Eye For Film >> Movies >> Blinders (2020) Film Review
Reviewed by: Jennie Kermode
Andy (Vincent Van Horn) is lonely when he moves to Los Angeles, accompanied only by his dog Juicebox and nursing a broken heart. Before long, he meets two new people: a cautiously flirtatious young woman, Sam (Christine Ko); and a ride share driver, Roger (Michael Lee Joplin); he pours his heart out to both of them. Sam is warm and understanding. Though neither of them wants to rush things, a possible new relationship seems to be on the cards. Roger is friendly but starts calling every few hours, wanting to hang out again. It's suffocating. Andy tries to create distance between them. Before long, things turn sour.
Cinema is littered with stories of seemingly ordinary people attracting the attention of obsessive stalkers. Blinders is not quite what it looks like, but to say more would be to ruin the ending. In the meantime, it plays out in this very familiar stalker territory. As Andy, a tutor by trade, goes about finding clients to establish himself in the area professionally, Roger inveigles himself into every aspect of his life. Given Andy's personal and professional dependence on social media, it's easy to do and, as he soon discovers, very difficult to do anything about.
Shot in a very plain style under the glare of the California sun, Blinders emphasises Andy's exposure at every turn. Where many actors would wilt under this gaze, Van Horn bears up well, managing to present a rounded character despite the increasingly narrow role that Roger's behaviour is forcing Andy into. As his frustration escalates, Andy retains his sense of himself but struggles to work out effective ways of fighting back. Roger seems to be trying to push him over the edge into a pattern of violence that he wants nothing to do with. He also becomes afraid for Sam - though she too is a complicated person and manages to avoid the all too common tropes of being present only for decoration or to give Andy something to lose.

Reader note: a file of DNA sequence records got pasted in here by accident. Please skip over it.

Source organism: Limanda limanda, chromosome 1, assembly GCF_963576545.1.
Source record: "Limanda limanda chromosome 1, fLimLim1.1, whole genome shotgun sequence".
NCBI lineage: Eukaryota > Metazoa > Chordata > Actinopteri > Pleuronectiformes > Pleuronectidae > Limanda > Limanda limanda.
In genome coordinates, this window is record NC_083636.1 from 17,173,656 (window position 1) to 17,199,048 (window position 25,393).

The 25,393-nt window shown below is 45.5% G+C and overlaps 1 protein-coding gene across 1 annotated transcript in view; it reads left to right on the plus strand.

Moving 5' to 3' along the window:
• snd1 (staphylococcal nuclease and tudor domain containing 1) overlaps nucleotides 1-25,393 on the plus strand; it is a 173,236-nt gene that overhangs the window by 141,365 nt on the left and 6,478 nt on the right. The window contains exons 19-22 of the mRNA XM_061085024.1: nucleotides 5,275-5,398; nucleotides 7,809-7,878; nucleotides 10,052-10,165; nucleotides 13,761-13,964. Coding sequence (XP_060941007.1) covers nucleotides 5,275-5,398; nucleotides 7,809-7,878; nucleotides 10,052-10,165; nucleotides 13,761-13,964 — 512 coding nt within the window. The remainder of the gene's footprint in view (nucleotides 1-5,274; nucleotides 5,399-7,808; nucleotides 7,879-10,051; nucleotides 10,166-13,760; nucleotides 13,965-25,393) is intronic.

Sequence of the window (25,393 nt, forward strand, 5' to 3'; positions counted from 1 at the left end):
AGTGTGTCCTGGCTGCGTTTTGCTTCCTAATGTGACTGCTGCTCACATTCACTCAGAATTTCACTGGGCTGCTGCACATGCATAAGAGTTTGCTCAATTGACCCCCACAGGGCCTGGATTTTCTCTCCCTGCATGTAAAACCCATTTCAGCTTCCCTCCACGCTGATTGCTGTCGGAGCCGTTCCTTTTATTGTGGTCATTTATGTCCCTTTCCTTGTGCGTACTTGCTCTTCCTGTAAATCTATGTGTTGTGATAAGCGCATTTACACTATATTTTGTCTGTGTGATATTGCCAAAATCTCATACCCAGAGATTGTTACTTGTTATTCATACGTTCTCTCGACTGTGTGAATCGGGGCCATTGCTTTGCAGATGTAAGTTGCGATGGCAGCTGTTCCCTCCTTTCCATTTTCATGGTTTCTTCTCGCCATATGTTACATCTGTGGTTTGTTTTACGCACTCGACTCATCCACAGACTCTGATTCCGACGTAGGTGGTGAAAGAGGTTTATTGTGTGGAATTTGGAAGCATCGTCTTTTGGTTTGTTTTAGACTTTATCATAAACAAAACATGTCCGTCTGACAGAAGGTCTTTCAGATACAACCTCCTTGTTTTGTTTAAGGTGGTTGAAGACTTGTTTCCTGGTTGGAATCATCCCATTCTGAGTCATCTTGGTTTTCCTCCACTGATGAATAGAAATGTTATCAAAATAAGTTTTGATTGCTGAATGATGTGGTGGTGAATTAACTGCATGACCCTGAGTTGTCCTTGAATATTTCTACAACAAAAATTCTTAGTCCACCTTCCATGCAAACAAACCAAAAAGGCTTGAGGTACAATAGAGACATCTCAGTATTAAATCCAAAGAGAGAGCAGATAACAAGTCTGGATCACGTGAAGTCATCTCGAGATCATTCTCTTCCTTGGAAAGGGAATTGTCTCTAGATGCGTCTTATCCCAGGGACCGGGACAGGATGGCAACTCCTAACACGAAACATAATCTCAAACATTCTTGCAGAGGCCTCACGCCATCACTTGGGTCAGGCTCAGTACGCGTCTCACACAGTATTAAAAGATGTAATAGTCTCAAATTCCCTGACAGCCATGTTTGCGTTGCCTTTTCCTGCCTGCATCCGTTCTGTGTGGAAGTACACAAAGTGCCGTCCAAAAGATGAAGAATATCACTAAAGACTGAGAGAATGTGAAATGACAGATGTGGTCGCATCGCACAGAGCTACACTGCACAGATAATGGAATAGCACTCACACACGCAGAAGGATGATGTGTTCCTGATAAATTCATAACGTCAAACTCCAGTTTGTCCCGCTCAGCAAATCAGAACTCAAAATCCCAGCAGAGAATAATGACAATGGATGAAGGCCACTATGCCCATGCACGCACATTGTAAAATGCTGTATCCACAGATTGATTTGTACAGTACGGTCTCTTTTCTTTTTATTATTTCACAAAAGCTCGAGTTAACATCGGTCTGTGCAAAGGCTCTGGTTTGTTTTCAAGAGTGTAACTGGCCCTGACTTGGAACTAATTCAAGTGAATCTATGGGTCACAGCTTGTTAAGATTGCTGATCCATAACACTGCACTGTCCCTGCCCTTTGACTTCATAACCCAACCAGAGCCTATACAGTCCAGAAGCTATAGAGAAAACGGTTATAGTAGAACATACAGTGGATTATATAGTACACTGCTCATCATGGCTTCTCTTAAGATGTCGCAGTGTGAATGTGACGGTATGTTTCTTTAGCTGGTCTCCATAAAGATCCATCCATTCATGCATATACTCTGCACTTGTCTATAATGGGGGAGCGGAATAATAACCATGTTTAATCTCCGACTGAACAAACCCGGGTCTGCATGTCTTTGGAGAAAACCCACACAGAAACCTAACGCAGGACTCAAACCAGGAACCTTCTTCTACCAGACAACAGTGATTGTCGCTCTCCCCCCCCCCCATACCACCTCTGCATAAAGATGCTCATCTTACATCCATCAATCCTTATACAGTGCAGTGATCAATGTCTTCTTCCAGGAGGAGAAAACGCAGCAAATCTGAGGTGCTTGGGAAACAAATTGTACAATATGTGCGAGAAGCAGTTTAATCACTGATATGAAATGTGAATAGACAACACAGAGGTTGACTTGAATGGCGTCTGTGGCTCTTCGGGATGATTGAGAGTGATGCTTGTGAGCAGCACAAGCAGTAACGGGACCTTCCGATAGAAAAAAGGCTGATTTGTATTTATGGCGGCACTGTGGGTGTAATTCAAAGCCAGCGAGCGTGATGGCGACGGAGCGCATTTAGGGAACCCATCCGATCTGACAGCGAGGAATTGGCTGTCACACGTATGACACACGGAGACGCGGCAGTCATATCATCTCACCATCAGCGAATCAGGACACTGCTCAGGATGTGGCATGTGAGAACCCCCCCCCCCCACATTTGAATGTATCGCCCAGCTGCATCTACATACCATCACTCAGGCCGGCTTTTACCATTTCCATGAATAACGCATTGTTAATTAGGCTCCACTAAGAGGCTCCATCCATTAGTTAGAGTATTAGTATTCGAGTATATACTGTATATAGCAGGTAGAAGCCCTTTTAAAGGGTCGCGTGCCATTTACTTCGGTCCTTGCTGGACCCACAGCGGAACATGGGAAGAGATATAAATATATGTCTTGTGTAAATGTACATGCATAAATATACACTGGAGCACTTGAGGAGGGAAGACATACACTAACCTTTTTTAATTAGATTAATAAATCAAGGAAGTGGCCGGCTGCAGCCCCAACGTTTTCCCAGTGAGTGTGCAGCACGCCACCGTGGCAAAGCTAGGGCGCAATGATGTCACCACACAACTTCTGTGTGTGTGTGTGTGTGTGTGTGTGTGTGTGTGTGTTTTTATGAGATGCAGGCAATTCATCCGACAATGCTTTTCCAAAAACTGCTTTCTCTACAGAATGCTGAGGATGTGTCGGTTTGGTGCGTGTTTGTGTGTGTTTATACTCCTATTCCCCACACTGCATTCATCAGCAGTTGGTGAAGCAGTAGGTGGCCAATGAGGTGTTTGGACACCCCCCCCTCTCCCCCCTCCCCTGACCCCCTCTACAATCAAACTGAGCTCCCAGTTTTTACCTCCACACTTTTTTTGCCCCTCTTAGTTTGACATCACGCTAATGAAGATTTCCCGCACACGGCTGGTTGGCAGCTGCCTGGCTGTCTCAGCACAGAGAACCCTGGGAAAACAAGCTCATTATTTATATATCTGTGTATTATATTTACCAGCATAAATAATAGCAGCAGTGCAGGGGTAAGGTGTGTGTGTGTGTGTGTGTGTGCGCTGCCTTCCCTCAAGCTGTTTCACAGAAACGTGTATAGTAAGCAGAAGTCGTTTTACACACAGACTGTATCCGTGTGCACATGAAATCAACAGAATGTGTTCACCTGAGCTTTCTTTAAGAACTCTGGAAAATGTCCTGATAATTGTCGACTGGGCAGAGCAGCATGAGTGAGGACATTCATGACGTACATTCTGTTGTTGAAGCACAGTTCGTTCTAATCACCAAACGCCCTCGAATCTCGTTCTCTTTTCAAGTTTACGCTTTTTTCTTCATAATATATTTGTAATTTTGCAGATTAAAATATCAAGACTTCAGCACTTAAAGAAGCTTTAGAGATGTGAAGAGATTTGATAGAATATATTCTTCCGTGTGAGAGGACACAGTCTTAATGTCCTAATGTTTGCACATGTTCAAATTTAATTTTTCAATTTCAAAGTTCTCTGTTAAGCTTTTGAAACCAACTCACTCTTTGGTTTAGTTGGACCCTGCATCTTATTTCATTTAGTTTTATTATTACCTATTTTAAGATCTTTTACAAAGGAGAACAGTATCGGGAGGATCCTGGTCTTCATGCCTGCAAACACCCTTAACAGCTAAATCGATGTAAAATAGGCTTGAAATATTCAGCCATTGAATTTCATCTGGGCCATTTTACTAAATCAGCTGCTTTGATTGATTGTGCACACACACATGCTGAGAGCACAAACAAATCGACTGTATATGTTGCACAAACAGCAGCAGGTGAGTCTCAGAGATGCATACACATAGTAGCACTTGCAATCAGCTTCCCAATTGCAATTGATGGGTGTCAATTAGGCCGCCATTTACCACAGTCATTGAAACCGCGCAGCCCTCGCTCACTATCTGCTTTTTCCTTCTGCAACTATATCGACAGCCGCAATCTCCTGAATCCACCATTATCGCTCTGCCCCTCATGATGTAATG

All in all this is a solid little film, but aside from the ending there's no much it says or does that hasn't been said or done numerous times before. We already have a pretty good idea of how bad these situations can get, so watching yet another character caught up in one is less scary than simply depressing. There are a couple of well played vignettes in which the film rises above this, but overall it feels as if it's just a vehicle carrying us along to the final twist, with not enough happening en route to justify the trip.Reviewed on: 01 Sep 2020